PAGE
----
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Korg Grandstage

Korg Grandstage  路  Source: Korg

Korg revealed this weird square shaped stage piano at Winter NAMM back in January. Ahead of its release at the Summer Namm next week Korg have released a video and more information about this huge Grandstage stage piano.

Grandstage

Available in 73 and 88 note versions with the “Real Weighted Hammer Action 3” key-bed. The Grandstage is designed to give you all the elegance and feel of a real instrument with none of the style. I mean look at it – I haven’t seen a musical instrument this ugly since those Yamaha MX synthesizers. And this from the company that gave us the sublime and beautiful SV-1. It’s like a car crash of 1970’s Ford Cortina and an over-indulgent modern Roland synth. And then there’s the enormous A-frame stand required to keep it off the floor. No roadie is going to thank you for lugging this thing onto a stage.

Sound Engines

Anyway, what does it have going for it? Well, the musical content is fabulous. It’s far more than just a piano sound. The SGX-2 acoustic piano sound engine offers six unique piano instruments. Five grand pianos are captured from Berlin, Heidelberg, Austria, Japan and Italy. The sixth is a newly sampled upright piano of no fixed abode. All of them were sampled in both stereo and monoaurally to give you a choice of how you want it to sit in the mix.

Beyond the acoustic pianos, there are six other sound engines. The EP-1 brings in six electronic pianos covering all the usual suspects. Three engines are devoted to organ sounds, the CX-3 tonewheel, VOX vintage and Compact. With the AL-1 engine, you get analog modelling and the HD-1 brings in a PCM synthesizer聽so you’re kind of sorted for all things General MIDI. Although it has an obvious focus on the grandeur of real piano, all together it gives you an impressive range of diverse sounds. It also features Korg’s Smooth Sound Transistions (SST). This means there’s no pause or jolt between selecting sounds – the sustain and effects tails all carry on as you switch. That’s a really nice feature.

It’s on the dashboard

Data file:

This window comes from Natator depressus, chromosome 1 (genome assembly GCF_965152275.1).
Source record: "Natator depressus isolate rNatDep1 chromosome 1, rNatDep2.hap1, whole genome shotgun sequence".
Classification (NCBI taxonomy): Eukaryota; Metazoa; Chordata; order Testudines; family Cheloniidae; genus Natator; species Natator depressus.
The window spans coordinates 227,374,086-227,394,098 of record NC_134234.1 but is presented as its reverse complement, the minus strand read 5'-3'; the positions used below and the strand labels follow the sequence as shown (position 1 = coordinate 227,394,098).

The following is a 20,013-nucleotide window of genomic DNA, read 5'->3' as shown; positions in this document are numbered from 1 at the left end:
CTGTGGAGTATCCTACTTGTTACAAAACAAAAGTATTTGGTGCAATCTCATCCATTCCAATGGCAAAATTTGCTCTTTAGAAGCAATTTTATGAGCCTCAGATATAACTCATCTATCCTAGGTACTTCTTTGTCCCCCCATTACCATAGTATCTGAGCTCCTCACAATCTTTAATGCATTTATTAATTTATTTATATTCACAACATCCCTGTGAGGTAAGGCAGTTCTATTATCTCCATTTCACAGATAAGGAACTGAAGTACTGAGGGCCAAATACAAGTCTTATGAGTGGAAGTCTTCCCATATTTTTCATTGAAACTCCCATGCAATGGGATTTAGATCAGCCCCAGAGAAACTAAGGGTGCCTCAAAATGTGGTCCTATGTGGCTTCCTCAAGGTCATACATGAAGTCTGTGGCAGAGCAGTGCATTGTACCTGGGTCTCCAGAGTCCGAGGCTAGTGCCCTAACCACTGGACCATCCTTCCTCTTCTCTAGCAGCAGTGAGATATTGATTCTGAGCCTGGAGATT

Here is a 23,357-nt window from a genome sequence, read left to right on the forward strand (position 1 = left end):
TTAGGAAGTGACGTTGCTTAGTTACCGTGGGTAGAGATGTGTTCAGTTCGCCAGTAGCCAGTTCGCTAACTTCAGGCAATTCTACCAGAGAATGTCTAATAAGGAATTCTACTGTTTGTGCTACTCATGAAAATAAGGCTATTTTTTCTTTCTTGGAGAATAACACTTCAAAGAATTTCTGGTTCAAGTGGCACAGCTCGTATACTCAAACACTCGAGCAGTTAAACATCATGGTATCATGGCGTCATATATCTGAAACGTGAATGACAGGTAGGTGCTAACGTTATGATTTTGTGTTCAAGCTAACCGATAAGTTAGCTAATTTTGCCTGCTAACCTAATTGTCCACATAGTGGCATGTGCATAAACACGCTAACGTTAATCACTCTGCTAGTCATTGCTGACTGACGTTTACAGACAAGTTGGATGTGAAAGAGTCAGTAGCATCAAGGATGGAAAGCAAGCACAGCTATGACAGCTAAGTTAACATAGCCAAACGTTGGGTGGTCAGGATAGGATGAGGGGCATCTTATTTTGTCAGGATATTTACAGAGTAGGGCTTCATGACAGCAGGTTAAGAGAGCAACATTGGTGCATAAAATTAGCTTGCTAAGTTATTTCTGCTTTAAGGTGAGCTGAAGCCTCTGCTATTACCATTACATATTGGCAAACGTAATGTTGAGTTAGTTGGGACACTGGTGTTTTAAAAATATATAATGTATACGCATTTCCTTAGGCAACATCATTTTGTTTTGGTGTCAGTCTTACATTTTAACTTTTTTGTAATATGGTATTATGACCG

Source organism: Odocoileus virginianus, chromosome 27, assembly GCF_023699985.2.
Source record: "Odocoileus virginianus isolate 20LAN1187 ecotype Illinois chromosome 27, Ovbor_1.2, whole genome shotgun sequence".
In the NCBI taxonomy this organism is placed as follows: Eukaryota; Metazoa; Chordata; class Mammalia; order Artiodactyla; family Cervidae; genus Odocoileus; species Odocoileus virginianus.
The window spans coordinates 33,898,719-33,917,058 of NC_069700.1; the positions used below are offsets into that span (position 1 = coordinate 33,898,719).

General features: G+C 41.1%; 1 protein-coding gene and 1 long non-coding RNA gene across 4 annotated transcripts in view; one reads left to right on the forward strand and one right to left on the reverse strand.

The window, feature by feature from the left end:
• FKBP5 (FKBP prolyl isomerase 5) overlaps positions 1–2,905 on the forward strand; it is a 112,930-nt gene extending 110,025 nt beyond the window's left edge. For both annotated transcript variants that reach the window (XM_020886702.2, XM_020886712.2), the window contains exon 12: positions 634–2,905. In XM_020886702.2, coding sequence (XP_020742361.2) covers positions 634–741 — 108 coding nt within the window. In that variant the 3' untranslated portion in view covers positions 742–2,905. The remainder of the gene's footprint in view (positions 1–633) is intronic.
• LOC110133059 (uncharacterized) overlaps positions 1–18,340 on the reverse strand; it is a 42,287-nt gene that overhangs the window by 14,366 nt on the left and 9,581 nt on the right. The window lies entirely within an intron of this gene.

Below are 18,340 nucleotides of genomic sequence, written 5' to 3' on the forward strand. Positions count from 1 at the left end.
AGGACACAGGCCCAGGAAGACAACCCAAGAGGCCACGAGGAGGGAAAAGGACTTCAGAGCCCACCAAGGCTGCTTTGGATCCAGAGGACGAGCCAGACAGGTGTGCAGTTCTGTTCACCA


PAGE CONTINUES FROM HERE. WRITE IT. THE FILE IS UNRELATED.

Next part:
On the front panel you have easy access to the effects engine. Also, dynamics and EQ are available right there on the dash. Splits and layers are instantly accessible with the “Keyboards” and “Ensemble” knobs. There’s also a “Panel Lock” button so that you don’t accidentally change anything – which will also be the most hated button when you can’t work out why your keyboard controls are not working.

It’s a thunderingly huge keyboard with a light up KORG logo on the back. It has everything you need except a built-in ashtray. A sophisticated and comprehensive sound engine is overshadowed by the peculiar styling and sheer mass for an instrument that should be portable and elegant.

The 73 note and 88 note Grandstage costs $2,299 and $2,499 respectively and comes with the scaffolding required to hold it up as well as the DS1h damper pedal. More information on the Korg website.

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Leigh Wilbraham
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Leigh Wilbraham

it’s not ugly – it looks classy.
The review is weak and hardly is worth reading. It’s a simon Cowell style review, try and make yourself look clever by slagging something off. Sorry, but I think the only thing that lacks class is the reviewer.


JAntonio
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JAntonio

Well, I guess everyone is entitled to their opinion. Then there’s fact: The stand (or “scaffolding” as you dubbed it) is not “required” to “hold up” the Grandstage, it’s something you get with it along with the pedal to complete the offering. The GS is also only 6 lbs. heavier than the CP4 and 4 lbs. lighter than the RD2000. Not very far off from the competition either way. Use any capable stand you want. It’s got a regular ol’ flat bottom just like every single keyboard since the 60’s 馃槈 Lastly; General MIDI? No; it’s not 16-part, and it… Read more »


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Wow dude you should find another profession!